They remind us that good things come in small packages.

At 3.8 inches tall, Miracle Milly may be small – but she’s still awesome.

Miracle Milly, a 3.8 inch tall, one pound Chihuahua living in Puerto Rico, is officially the World’s Smallest Dog measured in height, according to Guinness World Records. Imagine having a dog as small as an athletic shoe. The nearly two-year-old dog may not be as big as a ham, but she knows how to act like one, according to her dog mom, Vanesa Semler, who lives in Dorado, Puerto Rico. Milly will stick her tongue out anytime someone points a camera at her. "She knows how to pose," Semler told the Associated Press, as reported by NBC News.

We care about them more than any worldly possession.

Cars are great, but dogs are a human’s best friend.

You don’t want to mess with a guy’s dog. That’s the message one man in Springfield, MO wanted to give to the man and woman who stole his 2009 Nissan Pathfinder on Thursday, with his Pug, named Dugout, still inside. The post Doug Clark made on Facebook asking for the return of his dog in exchange for the title to the vehicle went viral, with more than 77,000 shares and 36,000 likes as of this writing.

Dogs provide a mirror of ourselves.

If you’re tired, your dog will probably let you know.

Tired dog lovers who think their pet pooch is yawning right along with them may just be right, according to a Japanese study. Dubbed "contagious yawning", the new research says man's best friend can sense human fatigue and, in a possible show of empathy, will join humans in a big yawn. Canines yawn more often when it's their owner who's involved, added the study conducted by researchers at Tokyo and Kyoto universities, which was published in U.S. science journal PLOS One this week. "Our study suggests that contagious yawning in dogs is emotionally connected in a way similar to humans," said Teresa Romero of the University of Tokyo who led the study.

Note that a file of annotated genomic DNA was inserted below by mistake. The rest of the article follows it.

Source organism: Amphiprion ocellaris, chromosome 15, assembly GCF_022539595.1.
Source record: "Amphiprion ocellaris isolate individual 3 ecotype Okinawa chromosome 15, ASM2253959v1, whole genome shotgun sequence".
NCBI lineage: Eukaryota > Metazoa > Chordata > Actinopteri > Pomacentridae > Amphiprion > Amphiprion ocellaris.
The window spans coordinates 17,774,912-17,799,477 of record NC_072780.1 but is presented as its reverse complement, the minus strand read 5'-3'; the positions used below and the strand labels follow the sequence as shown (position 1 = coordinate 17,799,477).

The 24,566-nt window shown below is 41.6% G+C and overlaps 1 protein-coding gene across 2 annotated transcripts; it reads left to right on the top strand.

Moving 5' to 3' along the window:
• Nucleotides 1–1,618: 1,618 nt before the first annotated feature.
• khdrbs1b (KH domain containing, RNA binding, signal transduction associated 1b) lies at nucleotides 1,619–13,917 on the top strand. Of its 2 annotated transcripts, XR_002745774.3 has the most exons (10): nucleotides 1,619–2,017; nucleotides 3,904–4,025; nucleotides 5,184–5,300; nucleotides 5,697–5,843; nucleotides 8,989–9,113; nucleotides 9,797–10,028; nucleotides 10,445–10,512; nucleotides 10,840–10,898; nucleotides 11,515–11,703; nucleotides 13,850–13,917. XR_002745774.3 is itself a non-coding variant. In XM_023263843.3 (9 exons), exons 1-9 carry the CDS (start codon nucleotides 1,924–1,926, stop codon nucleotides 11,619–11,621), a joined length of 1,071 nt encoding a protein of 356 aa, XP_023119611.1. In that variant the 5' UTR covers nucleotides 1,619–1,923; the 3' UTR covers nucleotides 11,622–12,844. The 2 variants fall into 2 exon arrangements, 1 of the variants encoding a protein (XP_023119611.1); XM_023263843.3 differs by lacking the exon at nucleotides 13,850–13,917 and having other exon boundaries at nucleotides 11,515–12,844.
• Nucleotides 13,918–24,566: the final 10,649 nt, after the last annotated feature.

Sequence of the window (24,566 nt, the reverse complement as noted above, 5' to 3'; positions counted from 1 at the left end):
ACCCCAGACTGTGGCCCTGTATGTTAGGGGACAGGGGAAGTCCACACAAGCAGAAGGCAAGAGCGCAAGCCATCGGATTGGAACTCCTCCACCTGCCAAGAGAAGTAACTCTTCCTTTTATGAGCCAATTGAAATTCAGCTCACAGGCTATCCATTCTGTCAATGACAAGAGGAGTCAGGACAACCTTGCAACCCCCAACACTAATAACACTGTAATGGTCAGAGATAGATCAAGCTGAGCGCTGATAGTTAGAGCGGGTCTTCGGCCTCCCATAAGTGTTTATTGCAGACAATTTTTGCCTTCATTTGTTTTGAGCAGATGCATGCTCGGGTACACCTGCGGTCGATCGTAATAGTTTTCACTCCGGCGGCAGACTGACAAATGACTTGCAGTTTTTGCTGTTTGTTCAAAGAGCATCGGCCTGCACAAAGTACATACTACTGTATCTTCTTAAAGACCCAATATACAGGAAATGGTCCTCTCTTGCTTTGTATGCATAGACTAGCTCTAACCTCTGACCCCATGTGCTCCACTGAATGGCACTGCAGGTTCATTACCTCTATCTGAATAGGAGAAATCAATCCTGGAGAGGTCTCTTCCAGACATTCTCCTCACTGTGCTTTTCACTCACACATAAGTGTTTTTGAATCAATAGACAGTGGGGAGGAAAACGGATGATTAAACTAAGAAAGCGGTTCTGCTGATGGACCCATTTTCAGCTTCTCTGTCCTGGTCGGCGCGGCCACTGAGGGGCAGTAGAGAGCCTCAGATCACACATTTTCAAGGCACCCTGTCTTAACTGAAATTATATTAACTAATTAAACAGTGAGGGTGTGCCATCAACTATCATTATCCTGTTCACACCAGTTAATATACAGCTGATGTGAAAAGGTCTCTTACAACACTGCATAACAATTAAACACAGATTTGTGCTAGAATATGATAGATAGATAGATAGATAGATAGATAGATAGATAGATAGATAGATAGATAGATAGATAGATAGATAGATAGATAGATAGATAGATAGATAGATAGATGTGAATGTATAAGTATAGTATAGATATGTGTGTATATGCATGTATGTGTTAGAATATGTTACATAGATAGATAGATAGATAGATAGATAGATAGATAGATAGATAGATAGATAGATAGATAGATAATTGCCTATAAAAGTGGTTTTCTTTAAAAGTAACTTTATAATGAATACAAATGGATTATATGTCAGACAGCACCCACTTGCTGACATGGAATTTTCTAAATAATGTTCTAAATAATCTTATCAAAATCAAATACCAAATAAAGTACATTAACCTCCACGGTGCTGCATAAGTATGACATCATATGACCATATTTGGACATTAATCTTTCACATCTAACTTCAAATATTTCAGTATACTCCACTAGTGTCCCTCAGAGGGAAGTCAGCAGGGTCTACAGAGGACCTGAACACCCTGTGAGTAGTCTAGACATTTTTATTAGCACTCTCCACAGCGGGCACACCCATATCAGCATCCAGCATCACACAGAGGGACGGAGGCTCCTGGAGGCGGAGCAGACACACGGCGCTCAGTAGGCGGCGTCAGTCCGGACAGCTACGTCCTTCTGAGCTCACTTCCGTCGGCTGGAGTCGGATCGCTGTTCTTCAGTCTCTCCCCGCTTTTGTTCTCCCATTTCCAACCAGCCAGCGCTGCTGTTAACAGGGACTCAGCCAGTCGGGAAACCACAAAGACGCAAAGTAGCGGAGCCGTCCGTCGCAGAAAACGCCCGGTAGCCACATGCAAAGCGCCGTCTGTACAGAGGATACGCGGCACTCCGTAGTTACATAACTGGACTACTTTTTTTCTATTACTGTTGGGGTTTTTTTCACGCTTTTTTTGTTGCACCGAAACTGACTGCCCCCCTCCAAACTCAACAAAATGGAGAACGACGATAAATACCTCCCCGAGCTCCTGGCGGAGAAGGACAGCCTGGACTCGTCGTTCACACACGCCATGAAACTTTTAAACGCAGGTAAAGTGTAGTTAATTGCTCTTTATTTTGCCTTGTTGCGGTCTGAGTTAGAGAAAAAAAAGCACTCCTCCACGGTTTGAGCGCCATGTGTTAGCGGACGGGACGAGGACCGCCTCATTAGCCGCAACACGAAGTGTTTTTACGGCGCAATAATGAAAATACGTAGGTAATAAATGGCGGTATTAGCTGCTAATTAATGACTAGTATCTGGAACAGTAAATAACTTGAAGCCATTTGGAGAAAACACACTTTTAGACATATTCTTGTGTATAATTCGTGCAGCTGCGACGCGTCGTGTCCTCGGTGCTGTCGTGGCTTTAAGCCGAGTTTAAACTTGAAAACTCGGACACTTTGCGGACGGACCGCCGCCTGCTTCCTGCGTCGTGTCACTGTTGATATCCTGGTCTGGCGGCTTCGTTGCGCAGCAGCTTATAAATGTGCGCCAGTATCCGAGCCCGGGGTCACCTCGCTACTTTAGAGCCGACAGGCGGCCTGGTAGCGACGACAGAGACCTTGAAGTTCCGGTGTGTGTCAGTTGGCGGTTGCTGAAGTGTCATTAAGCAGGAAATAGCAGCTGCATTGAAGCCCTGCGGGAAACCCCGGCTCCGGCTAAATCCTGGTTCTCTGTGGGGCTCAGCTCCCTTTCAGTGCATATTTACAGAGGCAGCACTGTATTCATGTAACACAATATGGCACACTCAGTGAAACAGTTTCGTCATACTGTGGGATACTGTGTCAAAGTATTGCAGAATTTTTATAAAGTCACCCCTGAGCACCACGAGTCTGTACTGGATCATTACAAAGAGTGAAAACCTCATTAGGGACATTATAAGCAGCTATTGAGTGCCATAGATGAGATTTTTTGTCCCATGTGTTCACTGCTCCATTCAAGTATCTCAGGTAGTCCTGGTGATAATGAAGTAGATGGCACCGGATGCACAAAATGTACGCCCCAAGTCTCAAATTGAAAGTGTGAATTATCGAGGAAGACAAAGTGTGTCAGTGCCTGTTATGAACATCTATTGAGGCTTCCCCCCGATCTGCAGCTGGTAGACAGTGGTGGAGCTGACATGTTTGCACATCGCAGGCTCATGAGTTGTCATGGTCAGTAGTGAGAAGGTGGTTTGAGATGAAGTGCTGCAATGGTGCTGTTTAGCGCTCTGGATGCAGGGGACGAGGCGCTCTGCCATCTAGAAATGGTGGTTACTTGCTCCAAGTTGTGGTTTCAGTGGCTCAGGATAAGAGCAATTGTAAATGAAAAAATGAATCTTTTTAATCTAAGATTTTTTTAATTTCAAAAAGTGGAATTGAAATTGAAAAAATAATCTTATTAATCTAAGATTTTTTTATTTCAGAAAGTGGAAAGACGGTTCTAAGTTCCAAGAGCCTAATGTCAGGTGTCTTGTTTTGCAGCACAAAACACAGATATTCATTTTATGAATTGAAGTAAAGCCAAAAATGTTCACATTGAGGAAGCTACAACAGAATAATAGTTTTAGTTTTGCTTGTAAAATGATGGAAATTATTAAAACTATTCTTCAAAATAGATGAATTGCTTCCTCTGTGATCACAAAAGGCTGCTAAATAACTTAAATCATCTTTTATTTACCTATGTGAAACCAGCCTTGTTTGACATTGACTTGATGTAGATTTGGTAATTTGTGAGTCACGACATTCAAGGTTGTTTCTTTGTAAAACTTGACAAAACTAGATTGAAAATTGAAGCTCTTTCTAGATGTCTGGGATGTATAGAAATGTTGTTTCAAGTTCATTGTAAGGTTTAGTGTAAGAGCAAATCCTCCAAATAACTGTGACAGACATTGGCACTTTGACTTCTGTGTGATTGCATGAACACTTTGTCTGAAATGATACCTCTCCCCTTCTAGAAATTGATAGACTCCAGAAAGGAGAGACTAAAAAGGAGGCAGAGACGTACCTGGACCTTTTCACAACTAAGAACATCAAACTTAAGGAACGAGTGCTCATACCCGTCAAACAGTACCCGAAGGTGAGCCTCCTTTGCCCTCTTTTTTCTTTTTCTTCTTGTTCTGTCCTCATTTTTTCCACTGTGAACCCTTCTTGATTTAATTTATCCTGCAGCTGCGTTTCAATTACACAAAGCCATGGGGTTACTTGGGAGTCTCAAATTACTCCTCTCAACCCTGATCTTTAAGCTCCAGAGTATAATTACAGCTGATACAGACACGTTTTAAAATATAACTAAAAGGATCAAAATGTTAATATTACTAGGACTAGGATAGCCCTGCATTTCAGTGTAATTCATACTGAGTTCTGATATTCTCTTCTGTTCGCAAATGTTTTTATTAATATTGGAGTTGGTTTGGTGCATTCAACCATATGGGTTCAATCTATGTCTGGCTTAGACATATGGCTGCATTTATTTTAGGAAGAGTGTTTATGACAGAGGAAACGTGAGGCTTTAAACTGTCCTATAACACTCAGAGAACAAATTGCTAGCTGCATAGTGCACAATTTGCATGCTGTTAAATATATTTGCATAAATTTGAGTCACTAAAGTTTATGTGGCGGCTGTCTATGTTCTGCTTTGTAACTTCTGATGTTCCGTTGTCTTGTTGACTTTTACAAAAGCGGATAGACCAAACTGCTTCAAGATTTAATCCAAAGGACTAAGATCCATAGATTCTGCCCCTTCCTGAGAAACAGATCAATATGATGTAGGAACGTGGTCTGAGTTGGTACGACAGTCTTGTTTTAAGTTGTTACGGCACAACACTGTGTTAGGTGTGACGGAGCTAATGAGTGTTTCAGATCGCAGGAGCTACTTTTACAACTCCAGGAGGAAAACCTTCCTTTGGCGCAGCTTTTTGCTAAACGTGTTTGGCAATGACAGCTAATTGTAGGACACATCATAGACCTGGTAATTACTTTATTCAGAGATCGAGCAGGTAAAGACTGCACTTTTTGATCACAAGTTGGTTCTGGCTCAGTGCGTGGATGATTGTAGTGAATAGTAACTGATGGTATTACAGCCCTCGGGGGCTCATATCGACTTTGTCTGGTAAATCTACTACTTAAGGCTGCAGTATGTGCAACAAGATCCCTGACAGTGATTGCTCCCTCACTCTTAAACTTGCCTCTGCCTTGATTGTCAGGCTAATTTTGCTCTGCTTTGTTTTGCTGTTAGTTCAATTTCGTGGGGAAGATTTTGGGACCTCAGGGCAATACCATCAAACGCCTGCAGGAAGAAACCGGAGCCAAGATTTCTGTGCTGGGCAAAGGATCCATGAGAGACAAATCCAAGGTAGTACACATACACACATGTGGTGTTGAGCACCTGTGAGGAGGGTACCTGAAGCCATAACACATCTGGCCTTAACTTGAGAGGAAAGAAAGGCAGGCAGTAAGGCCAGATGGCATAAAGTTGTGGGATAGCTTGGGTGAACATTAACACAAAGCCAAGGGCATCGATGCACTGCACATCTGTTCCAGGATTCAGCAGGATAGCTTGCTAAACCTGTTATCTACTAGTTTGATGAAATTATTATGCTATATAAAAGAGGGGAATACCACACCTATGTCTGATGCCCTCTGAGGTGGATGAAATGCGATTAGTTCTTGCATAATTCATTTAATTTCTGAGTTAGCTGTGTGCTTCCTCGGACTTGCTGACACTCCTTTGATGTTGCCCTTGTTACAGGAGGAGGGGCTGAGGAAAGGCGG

Pups teach us that confidence is key.

One pup’s bus ride inspires us to take part in the world around us.

Fare-beaters in New York typically are removed from city buses and sometimes picked up by the police. One canine rider who snuck onto a city bus in Staten Island, NY last week found that out for herself. But even a Pit Bull mix boarding a bus alone could not faze early morning passengers around 7 a.m. last Monday at the Deppe Place stop. Like she was just any commuter, the pooch made her way down the aisle and eventually settled in the back row of seats.

Our pups might be able to predict earthquakes.

In China, dogs are helping predict when earthquakes will occur.

A Chinese city is using dogs to predict earthquakes, an official said Tuesday, after state-run media reported that neighbors were complaining of nightly false alarms -- in the form of barking. The earthquake authority of Nanchang, the capital of Jiangxi province in the east, keeps dogs since they will "act abnormally when an earthquake is coming,” sometimes up to 10 days in advance.

A dog's cooperation is worth at least $330 million.

That’s how much Americans spent on pet Halloween costumes last year. 

Nearly fourteen percent of pet parents dress up their four-legged companions, with an estimated $330 million spent on finding just the right costume last year. This number has jumped an astonishing 65% since 2010. While we’re devoted to finding the right costume, some dogs are just as devoted to tolerating them. That’s true friendship.